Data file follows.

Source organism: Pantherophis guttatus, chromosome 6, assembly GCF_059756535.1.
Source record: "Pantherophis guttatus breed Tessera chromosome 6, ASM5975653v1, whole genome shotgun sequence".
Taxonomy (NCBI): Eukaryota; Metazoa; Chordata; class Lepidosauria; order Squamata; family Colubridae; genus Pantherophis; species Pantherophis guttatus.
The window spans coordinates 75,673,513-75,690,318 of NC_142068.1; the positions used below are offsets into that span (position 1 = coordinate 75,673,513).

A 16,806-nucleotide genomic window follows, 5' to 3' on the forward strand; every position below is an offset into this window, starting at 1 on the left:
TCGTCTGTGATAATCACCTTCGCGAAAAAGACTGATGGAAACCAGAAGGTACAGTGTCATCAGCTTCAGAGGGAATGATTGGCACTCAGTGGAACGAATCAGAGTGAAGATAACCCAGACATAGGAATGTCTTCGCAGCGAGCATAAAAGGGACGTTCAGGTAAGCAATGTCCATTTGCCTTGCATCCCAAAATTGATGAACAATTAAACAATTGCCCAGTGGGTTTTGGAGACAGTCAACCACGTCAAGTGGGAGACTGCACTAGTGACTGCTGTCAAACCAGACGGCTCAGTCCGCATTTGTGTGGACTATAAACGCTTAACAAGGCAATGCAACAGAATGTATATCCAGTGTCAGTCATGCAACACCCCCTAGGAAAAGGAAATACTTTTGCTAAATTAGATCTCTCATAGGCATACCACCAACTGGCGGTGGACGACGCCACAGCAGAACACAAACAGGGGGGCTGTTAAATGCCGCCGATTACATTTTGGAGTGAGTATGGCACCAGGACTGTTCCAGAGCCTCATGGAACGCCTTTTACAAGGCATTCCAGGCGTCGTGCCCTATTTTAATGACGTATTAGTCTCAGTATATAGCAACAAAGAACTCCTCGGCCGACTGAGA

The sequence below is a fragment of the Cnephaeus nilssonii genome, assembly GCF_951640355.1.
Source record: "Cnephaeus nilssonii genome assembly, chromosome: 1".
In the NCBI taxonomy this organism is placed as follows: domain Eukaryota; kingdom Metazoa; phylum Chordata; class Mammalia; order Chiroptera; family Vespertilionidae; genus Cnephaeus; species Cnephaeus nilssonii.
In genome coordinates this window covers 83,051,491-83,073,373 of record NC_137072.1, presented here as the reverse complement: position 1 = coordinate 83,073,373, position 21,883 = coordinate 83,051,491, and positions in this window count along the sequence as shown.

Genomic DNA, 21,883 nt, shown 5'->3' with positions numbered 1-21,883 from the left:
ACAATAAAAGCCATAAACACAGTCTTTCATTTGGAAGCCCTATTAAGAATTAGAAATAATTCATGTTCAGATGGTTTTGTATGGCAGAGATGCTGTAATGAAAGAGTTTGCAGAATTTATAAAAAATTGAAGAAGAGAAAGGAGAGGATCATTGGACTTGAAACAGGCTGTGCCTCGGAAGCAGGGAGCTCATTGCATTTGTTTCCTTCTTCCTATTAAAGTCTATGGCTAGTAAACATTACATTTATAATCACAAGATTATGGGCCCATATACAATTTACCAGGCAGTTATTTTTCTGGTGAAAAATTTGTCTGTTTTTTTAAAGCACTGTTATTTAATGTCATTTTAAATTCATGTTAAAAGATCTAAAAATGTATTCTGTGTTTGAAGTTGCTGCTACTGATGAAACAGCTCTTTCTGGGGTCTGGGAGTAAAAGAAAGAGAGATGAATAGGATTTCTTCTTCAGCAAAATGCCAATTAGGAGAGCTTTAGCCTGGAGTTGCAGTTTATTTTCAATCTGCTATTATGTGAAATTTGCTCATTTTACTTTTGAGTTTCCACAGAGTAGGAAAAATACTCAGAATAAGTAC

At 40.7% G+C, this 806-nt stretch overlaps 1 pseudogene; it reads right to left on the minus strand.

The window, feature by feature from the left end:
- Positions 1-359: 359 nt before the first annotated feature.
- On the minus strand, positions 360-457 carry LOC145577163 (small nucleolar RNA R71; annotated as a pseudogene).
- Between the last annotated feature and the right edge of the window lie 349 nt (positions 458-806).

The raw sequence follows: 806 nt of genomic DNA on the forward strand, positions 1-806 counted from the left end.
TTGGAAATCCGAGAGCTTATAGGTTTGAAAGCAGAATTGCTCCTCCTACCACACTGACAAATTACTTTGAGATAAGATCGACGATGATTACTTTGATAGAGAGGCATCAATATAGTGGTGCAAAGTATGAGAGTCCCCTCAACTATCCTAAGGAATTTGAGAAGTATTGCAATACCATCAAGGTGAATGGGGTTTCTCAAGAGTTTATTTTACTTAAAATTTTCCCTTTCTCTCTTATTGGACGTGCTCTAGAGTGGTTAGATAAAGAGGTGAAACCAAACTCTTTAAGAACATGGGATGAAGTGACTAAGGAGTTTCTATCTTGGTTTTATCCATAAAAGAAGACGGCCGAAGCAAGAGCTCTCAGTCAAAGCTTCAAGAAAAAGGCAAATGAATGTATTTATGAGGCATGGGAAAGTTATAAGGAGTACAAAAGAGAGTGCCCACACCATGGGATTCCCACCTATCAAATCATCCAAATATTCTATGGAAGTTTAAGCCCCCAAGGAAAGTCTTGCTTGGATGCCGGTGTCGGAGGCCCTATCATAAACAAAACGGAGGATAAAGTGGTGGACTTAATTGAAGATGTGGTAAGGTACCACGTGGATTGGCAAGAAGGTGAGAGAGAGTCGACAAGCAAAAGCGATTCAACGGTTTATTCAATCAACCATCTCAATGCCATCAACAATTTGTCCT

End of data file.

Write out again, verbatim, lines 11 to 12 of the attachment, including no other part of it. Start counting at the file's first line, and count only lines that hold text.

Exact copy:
Genomic DNA, 21,883 nt, shown 5'->3' with positions numbered 1-21,883 from the left:
ACAATAAAAGCCATAAACACAGTCTTTCATTTGGAAGCCCTATTAAGAATTAGAAATAATTCATGTTCAGATGGTTTTGTATGGCAGAGATGCTGTAATGAAAGAGTTTGCAGAATTTATAAAAAATTGAAGAAGAGAAAGGAGAGGATCATTGGACTTGAAACAGGCTGTGCCTCGGAAGCAGGGAGCTCATTGCATTTGTTTCCTTCTTCCTATTAAAGTCTATGGCTAGTAAACATTACATTTATAATCACAAGATTATGGGCCCATATACAATTTACCAGGCAGTTATTTTTCTGGTGAAAAATTTGTCTGTTTTTTTAAAGCACTGTTATTTAATGTCATTTTAAATTCATGTTAAAAGATCTAAAAATGTATTCTGTGTTTGAAGTTGCTGCTACTGATGAAACAGCTCTTTCTGGGGTCTGGGAGTAAAAGAAAGAGAGATGAATAGGATTTCTTCTTCAGCAAAATGCCAATTAGGAGAGCTTTAGCCTGGAGTTGCAGTTTATTTTCAATCTGCTATTATGTGAAATTTGCTCATTTTACTTTTGAGTTTCCACAGAGTAGGAAAAATACTCAGAATAAGTAC